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Do You.

Do you want to craft your own curriculum? Do you want to graduate college with hands-on job experience? Do you want professors who never turn down the chance for a one-on-one conversation? Do you want a college community that embraces you for who you are? Washington College knows that when it comes to education, one size doesn’t fit all. That’s why we have so many options for you to create your own compelling class schedule and work toward a major that truly inspires you. We get that learning shouldn’t only happen in a classroom. That’s why we offer internships, research fellowships, and countless other opportunities for hands-on learning outside of class. We get that the college experience should be more than class schedules and study sessions. That’s why we have more than 80 clubs and on-campus organizations to connect you with what you love to do in your off hours. Washington College is a place where you can do you. Take the classes that inspire you…find a major that prepares you for success…make friends who get you…join clubs and groups that fulfill you.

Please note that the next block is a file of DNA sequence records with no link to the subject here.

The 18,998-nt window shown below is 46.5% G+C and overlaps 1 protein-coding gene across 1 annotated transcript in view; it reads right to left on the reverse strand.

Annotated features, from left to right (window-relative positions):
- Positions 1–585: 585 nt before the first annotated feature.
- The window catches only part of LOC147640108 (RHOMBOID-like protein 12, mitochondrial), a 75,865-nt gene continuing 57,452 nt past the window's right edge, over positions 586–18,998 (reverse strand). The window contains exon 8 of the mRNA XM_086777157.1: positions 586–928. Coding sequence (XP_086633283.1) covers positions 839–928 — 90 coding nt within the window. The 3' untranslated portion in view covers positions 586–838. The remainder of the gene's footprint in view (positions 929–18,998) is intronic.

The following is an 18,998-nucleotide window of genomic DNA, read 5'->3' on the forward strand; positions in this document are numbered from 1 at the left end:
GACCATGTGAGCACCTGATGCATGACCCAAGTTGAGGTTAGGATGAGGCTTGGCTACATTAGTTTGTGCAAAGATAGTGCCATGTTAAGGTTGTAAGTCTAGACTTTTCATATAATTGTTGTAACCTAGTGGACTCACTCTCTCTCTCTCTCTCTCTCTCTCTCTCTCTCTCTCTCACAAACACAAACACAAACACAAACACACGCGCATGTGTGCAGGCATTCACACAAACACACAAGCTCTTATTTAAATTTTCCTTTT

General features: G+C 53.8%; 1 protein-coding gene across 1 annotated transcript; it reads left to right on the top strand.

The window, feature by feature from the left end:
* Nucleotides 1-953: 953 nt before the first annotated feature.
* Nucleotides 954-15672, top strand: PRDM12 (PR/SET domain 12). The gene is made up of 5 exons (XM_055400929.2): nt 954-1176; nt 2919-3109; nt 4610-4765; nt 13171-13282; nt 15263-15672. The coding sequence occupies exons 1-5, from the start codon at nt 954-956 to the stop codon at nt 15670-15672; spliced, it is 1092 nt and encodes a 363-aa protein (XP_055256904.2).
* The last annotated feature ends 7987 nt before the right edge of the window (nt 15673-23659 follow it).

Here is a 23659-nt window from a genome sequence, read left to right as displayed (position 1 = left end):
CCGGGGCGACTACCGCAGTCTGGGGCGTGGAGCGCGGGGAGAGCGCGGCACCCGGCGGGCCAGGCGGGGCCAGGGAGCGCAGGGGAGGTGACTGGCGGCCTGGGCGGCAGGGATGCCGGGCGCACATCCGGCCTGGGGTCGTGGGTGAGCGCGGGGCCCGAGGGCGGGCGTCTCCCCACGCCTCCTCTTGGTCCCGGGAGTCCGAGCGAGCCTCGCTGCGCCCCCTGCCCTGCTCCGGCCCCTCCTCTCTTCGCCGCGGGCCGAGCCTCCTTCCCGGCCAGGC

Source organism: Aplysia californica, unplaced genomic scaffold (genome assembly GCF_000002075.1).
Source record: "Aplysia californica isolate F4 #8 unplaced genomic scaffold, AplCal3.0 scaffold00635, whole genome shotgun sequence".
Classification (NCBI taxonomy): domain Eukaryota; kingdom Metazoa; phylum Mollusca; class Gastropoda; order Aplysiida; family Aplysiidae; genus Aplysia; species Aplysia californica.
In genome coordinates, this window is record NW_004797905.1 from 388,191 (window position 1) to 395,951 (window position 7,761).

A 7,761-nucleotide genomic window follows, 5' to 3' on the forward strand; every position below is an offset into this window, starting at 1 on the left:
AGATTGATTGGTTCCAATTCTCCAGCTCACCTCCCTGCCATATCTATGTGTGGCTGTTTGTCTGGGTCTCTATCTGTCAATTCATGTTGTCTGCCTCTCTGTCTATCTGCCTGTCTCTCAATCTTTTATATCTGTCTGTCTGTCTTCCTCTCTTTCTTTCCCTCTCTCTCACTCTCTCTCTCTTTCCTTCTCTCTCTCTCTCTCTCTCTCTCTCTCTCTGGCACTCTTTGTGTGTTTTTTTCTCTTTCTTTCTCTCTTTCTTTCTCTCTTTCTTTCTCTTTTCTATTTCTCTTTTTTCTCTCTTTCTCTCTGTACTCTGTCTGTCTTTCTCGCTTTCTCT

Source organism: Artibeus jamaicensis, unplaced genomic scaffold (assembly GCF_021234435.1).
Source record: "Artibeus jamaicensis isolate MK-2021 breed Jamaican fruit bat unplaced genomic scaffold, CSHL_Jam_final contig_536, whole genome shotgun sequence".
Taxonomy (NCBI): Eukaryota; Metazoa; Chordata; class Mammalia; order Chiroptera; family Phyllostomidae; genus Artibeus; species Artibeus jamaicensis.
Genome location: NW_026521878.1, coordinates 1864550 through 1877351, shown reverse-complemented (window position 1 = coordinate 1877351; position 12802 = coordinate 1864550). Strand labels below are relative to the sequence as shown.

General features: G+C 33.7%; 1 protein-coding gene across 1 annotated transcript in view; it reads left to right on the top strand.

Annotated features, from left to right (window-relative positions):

Come to Washington College, and DO YOU.

baltimore chestertown

Washington D.C.


77 miles | 124 kilometers 1.5 -2 hours Philadelphia, PA

86 miles | 138 kilometers 1.5 -2 hours Baltimore, MD

peake a s e b ay ch


washington,dc virginia

78 miles | 126 kilometers 1.5 -2 hours New York City, NY

171 miles | 277 kilometers 3 hours

TRANSPORTATION HUBS Dulles International Airport 106 miles | 171 kilometers | 2 hours

Ronald Reagan Washington National Airport 81 miles | 130 kilometers | 1.5 hours

Philadelphia International Airport 76 miles | 122 kilometers | 1.5 hours

Baltimore/Washington International 70 miles | 113 kilometers | 1 hour, 20 minutes

New Carrolton Metro Station

Chestertown, Maryland established 1782

67 miles | 108 kilometers | 1 hour, 10 minutes